Baez: Why is that?
Robyn: She didn’t want to speak at all. She didn’t want to talk to anybody.
Later in the transcript, Robyn says:
Robyn: That night, I was watching TV, and I saw them — they had roadblocks up and everything. And they said that — they were showing news from prior — from earlier in that day, and they said they had found remains not far away from her house in Orlando in a wooded area. And I wanted to talk to her that night. I wanted to talk to her that night because I wanted to know that she was okay. I wanted to see if she needed anything that I could possibly give to her, even if it’s just a hand to hold, I guess.
And then later:
Baez: Okay. And you said you spoke to Casey the following evening?
Baez: Okay. How did that communication occur?
Robyn: She was in rare form. She — her eyes were bloodshot. She had been — she was hysterical. She was a mess. She was a mess.
Baez: Okay. How did that communication occur though?
Robyn: Through the door.
Baez: Okay. So did Officer Hernandez allow you to get out?
Baez: Okay. And she allowed you to go and have communication with Casey through her door?
Baez: Okay. And what did Casey tell you?
Robyn: Casey said that they found — found the body in this wooded area of her house.
Baez: Did she say what was the condition of her body
Robyn: She said it was in a black bag and a baby blanket, is what they found.
Baez: She say anything else, anything more than that?
Robyn: No, she didn’t
Baez: And what did you say?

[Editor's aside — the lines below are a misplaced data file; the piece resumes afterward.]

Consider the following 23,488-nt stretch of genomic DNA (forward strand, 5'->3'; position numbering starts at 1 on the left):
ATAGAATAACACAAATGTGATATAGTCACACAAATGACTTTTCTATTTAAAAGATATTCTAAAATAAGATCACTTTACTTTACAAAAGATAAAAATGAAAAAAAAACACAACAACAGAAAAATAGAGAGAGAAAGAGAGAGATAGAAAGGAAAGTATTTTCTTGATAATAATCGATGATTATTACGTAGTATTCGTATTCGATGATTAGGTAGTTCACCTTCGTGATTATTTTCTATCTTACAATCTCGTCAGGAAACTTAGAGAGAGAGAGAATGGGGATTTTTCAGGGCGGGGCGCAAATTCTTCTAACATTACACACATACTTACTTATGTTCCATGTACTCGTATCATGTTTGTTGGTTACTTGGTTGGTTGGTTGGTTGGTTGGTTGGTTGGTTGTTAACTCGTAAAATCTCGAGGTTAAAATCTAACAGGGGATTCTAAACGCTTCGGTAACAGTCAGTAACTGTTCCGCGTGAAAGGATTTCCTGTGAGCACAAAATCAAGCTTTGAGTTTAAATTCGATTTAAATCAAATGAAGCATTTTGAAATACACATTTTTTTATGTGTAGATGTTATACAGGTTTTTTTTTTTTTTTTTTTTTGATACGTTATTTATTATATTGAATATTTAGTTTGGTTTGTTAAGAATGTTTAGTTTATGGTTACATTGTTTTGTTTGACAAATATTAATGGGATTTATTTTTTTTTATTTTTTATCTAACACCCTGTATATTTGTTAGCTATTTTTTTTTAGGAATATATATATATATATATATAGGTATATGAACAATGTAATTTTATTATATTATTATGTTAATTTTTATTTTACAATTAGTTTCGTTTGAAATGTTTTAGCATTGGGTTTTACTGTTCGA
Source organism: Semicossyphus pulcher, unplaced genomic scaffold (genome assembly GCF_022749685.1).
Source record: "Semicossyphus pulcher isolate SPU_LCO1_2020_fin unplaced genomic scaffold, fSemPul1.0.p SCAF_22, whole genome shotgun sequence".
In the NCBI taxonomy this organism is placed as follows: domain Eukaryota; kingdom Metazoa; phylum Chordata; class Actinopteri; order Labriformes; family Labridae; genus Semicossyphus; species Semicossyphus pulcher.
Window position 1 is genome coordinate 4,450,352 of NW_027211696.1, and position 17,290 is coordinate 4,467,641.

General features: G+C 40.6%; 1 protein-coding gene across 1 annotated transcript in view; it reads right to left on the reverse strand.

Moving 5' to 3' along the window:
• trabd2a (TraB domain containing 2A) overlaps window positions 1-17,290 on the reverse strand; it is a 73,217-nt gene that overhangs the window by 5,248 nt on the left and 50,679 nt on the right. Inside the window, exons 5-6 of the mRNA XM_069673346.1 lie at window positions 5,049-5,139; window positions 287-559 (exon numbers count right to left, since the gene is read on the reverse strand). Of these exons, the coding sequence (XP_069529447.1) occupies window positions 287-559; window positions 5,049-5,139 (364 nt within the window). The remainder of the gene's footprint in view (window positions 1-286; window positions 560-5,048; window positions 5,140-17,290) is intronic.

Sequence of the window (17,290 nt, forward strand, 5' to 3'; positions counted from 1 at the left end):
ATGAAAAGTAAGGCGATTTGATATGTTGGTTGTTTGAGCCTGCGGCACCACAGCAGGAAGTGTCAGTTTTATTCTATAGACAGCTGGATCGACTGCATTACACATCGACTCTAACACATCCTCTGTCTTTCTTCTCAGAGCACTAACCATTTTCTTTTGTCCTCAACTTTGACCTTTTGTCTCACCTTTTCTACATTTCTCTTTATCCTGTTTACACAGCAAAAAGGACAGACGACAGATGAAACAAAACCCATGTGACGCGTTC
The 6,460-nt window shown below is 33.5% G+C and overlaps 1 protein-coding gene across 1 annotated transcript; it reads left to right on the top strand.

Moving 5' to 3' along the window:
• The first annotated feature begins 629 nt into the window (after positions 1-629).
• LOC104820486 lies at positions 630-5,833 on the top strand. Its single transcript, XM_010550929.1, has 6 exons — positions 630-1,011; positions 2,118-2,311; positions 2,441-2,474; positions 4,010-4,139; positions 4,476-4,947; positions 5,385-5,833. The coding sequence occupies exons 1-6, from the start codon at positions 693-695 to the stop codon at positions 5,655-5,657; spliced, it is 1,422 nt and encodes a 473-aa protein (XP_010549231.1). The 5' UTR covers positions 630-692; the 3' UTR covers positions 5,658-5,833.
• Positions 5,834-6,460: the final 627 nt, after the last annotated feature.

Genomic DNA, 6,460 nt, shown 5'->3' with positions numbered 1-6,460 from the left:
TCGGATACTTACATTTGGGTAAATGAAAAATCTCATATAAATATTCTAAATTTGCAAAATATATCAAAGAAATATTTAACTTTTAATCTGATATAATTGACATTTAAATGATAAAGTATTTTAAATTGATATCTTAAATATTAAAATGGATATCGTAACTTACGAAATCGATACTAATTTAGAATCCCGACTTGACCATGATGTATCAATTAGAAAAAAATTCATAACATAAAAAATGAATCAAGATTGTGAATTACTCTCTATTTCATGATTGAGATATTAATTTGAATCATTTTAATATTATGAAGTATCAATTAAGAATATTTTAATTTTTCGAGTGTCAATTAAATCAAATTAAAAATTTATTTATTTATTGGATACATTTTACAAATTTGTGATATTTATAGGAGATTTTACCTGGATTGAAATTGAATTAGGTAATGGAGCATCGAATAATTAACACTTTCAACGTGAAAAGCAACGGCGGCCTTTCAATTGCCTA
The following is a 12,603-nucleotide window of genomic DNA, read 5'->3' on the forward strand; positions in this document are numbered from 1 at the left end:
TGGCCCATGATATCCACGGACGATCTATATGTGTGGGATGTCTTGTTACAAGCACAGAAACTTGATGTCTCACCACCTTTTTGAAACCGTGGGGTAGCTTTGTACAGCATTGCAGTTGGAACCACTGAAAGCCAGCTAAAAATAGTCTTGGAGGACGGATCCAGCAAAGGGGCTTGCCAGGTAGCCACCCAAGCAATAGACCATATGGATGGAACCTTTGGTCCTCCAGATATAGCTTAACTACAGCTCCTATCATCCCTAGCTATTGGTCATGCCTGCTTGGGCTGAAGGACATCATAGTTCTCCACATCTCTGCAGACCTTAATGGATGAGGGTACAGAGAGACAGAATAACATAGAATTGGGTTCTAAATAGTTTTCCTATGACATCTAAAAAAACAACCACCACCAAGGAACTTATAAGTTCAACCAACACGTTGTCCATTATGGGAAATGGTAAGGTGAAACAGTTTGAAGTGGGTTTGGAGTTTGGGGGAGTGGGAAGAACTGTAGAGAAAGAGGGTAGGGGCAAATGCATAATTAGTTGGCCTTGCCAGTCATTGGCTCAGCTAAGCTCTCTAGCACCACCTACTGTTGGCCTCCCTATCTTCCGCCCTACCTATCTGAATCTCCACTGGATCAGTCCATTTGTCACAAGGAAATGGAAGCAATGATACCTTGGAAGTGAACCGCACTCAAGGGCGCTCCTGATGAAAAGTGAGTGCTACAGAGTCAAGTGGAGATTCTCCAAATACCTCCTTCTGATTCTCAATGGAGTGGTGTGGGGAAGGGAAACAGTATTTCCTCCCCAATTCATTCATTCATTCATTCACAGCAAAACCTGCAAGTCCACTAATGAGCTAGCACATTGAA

Robyn: All I could say was, I’m — I’m sorry, maybe that’s — maybe it’s not her, maybe it’s not Caylee.
Baez: And what was her response to that?
Robyn: She was just crying. She just kept crying.
Robyn didn’t realize the significance of Casey’s telling her about the “black bag and the baby blanket,” but everyone else involved with the case understood what it meant. Only the person who placed the baby in the black bags with the baby blanket, would know these details. Only the killer would know.
This is a very damning piece of testimony that will be critical to the State’s case. Although putting a jail inmate on the stand is always dicey, this testimony will not be a problem, I don’t think. The Jury will have insight into the relationship between Robyn and Casey as a result of the letters between the two of them. The letters tend to make the relationship more credible, and important to the both of them.
Later in the interview, Robyn tells Baez (and Jeff Ashton and Linda Drane-Burdick were also present), that Casey hinted that her parents may be involved in Caylee’s death. You’ll find this on page 45 of the transcript.
I’ve included all the links (below) to the tidbits that have been released thus far by Central Florida News – 13.
We can only hope that WFTV gives us the whole feast of depositions soon.
These appetizers are fine, but it leaves me still hungry for more!
- Robyn Adams transcripts: Click here.
- Brian Burner: Click here.
- Michael Vincent (OCSO CSI) Click here.